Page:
I’ve already covered the basics of using Log & Transfer with REDCODE clips. My conclusion, after trying things several ways, is to ingest initially as ProRes422 (not HQ) for the best performance and least storage consumption during editing.
Yes, you can ingest as ProRes422 HQ, but that takes more space. I’m treating this initial ingest as an offline, so the slightly coarser rendering of plain ol’ ProRes422 isn’t an issue, and it still looks just fine for editing work: plenty of sharpness to see the nuances of expression and gesture on which editing depends.
You could also ingest as QuickTime-wrapped REDCODE files initially, but timeline performance, even on an 8-core MacPro, is less than entirely satisfactory. It’s a workable method for short tests, but I find the sub-realtime update rate of 2K REDCODE interferes with my editing efficiency. I’d rather take the time hit transcoding on the initial ingest in return for snappier timeline performance.
RED’s Ted Schilowitz also suggests using the camera-generated Quicktime reference files, specifically the “_M” 1K proxies, as an immediately editable format. That works, but (a) I find the 1K files don’t show me critical focus and other fine detail, and (b) media management becomes more of a hassle with this method. Using Log and Transfer to ingest the clips initially makes prepping for Color much easier, as we’ll see.
Edit your show
Edit as you normally would, with only a few complications:
- Set your sequence to the native frame size to avoid rescaling in Color. If your final output is a different size, you can deal with that by nesting the returned “from Color” sequence into a new sequence at the target size.
- Keep your RED-sourced clips on the lower tracks, like V1 and V2, and put other media on higher-numbered tracks. That makes it easier to isolate RED clips from titles, Motion files, and other media that you don’t need to send through Color. Of course, if you have non-RED media on the timeline that you do want to process through Color, put them on the lower-numbered tracks, too. I also like to keep V3 available as a “reference” track; I’ll put un-color-corrected copies of speed-changed clips there to aid in reconstructing the timeline after grading.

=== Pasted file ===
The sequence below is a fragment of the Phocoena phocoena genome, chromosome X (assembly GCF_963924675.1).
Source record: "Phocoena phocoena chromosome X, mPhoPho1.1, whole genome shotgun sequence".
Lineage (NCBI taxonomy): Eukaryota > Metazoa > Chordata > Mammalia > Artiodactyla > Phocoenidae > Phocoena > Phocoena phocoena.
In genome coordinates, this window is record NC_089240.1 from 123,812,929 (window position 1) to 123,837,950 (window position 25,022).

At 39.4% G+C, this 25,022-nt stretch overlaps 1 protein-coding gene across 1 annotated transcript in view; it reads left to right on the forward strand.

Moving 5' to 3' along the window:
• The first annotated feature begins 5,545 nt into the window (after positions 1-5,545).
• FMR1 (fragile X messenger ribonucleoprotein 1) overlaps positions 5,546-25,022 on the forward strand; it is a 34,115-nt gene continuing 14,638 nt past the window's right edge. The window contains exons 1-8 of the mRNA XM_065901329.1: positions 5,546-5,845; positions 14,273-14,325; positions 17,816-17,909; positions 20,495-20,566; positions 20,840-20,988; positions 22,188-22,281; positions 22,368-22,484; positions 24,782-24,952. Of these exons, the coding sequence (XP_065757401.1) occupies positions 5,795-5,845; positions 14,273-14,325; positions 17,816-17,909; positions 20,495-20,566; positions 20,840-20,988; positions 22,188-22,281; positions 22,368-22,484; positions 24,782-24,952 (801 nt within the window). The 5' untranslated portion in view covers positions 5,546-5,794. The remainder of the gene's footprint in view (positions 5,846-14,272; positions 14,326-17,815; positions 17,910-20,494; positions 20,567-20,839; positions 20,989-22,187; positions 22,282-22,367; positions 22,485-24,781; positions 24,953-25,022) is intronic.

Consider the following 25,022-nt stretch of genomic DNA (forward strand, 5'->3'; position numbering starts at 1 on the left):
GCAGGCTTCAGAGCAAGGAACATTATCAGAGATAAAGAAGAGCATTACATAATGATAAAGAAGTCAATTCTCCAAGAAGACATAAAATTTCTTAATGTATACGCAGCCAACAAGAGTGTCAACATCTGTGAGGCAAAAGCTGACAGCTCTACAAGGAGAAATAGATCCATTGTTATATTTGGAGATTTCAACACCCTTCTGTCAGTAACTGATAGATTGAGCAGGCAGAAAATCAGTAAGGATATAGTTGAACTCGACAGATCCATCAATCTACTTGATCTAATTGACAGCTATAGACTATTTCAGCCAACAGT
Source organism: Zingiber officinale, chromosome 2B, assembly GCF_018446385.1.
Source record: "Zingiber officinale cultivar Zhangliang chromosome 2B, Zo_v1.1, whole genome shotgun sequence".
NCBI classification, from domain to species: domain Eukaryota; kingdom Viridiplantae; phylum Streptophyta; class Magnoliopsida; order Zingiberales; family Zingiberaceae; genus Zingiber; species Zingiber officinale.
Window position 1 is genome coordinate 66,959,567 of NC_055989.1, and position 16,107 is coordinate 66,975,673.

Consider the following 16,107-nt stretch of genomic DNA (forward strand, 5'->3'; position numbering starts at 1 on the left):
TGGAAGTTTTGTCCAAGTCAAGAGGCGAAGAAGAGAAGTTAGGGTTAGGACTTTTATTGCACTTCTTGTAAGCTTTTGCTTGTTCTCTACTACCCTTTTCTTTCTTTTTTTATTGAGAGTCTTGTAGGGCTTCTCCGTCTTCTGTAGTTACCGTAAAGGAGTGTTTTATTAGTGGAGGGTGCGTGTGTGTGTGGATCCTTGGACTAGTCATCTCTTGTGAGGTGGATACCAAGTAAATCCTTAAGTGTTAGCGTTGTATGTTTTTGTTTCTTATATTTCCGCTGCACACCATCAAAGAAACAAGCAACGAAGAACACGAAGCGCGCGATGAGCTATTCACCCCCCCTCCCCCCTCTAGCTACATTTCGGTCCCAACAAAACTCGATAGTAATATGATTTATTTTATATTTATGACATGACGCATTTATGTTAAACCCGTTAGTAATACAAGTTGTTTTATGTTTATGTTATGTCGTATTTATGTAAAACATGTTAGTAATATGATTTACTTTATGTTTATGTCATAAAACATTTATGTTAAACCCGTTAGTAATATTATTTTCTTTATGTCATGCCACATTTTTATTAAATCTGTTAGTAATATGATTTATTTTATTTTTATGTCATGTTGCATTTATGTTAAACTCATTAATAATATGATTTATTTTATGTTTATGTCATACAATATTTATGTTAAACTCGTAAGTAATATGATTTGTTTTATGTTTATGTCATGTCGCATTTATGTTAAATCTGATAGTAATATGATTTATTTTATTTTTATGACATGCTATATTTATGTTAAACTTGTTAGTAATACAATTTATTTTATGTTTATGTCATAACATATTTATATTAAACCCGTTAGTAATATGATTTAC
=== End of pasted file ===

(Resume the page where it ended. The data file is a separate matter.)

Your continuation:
- Tag all RED media needing special handling: speed changes, freeze frames, motion-tab effects. That’ll make it easier to isolate those clips for special processing later. I find that assigning such clips a label color (Modify > Label) makes them easier to find in the timeline.
- Refrain from adding any color-correction filters in FCP itself. If you really must see how a clip will look, add a color corrector, then delete it when you’ve satisfied your curiosity.
Prep for Color
Here’s the cool part: if you’ve used Log & Transfer for the initial ingest, FCP remembers where your original REDCODE files live and remembers that they came in via Log & Transfer. FCP will take care of frame-accurate re-ingestion without your having to manually enumerate and re-transfer clips.
- Duplicate your sequence, so you have a backup in case you mess something up! It doesn’t hurt to save off a backup copy of your project file while you’re at it. I like to save the project under a different name, so that the retransfer step uses a different Capture Scratch subdirectory; that way the offline ProRes proxies I originally captured won’t be overwritten by online-ready REDCODE clips.
- If any gradable clips needing keyframing overlap in a transition, you’ll want to move one of the clips in the transition to another track, as described above, so that its entire duration will be visible in Color. (Don’t forget to turn off linking if your clip links audio and video, or the clip’s audio tracks will also want to move.)